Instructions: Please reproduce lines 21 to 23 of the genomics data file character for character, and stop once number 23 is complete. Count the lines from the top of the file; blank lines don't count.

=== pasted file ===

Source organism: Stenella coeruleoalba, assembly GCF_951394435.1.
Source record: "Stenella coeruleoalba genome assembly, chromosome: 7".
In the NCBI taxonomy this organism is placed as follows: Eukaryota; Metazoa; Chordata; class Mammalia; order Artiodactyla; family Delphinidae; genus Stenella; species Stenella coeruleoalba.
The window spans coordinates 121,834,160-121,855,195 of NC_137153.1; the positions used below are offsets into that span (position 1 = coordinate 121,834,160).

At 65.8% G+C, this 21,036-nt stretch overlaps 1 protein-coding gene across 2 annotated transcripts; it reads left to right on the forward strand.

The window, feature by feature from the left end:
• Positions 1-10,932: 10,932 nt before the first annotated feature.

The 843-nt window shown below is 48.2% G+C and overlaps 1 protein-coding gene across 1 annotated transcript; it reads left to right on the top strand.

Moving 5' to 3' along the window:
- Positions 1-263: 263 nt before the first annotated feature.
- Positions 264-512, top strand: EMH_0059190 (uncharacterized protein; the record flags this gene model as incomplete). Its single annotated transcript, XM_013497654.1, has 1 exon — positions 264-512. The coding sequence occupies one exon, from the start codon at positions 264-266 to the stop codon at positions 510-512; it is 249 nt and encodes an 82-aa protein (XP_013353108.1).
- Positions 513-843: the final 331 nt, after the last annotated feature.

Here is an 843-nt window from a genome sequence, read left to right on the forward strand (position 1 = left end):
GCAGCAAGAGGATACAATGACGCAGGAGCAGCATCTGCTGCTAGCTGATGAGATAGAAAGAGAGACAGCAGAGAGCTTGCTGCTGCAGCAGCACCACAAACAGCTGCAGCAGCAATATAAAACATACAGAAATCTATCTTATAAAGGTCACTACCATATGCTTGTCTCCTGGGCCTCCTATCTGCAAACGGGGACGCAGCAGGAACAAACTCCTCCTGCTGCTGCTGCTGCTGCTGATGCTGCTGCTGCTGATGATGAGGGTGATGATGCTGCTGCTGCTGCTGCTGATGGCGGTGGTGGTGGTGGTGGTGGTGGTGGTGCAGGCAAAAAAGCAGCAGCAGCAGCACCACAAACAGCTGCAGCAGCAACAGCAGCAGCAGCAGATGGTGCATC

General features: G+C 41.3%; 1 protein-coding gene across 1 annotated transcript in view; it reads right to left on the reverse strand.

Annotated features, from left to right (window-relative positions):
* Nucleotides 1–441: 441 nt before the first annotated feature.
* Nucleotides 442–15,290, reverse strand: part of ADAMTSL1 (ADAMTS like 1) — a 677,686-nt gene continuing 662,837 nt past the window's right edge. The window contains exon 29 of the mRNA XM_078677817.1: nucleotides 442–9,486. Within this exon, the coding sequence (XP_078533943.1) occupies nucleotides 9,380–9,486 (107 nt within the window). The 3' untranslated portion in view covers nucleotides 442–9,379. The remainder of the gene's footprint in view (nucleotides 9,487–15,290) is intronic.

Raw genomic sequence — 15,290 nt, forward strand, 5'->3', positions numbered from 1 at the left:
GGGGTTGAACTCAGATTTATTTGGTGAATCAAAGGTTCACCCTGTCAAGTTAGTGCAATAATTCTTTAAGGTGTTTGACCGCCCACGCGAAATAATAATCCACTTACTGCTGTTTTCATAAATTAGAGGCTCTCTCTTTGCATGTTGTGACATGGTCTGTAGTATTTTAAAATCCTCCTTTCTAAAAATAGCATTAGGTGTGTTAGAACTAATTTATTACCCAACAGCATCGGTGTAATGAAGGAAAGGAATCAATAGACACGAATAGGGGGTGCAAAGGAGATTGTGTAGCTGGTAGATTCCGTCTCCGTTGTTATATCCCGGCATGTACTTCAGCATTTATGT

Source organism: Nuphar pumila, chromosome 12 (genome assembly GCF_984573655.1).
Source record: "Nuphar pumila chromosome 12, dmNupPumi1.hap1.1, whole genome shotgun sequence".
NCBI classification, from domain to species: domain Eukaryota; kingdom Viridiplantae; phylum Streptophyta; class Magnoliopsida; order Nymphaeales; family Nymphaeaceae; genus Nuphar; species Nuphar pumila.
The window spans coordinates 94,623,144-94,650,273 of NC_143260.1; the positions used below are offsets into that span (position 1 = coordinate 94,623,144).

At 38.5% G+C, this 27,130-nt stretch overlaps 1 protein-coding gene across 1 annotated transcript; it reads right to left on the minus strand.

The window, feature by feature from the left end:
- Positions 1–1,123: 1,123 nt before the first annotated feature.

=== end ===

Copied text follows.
Source organism: Nuphar pumila, chromosome 12 (genome assembly GCF_984573655.1).
Source record: "Nuphar pumila chromosome 12, dmNupPumi1.hap1.1, whole genome shotgun sequence".
NCBI classification, from domain to species: domain Eukaryota; kingdom Viridiplantae; phylum Streptophyta; class Magnoliopsida; order Nymphaeales; family Nymphaeaceae; genus Nuphar; species Nuphar pumila.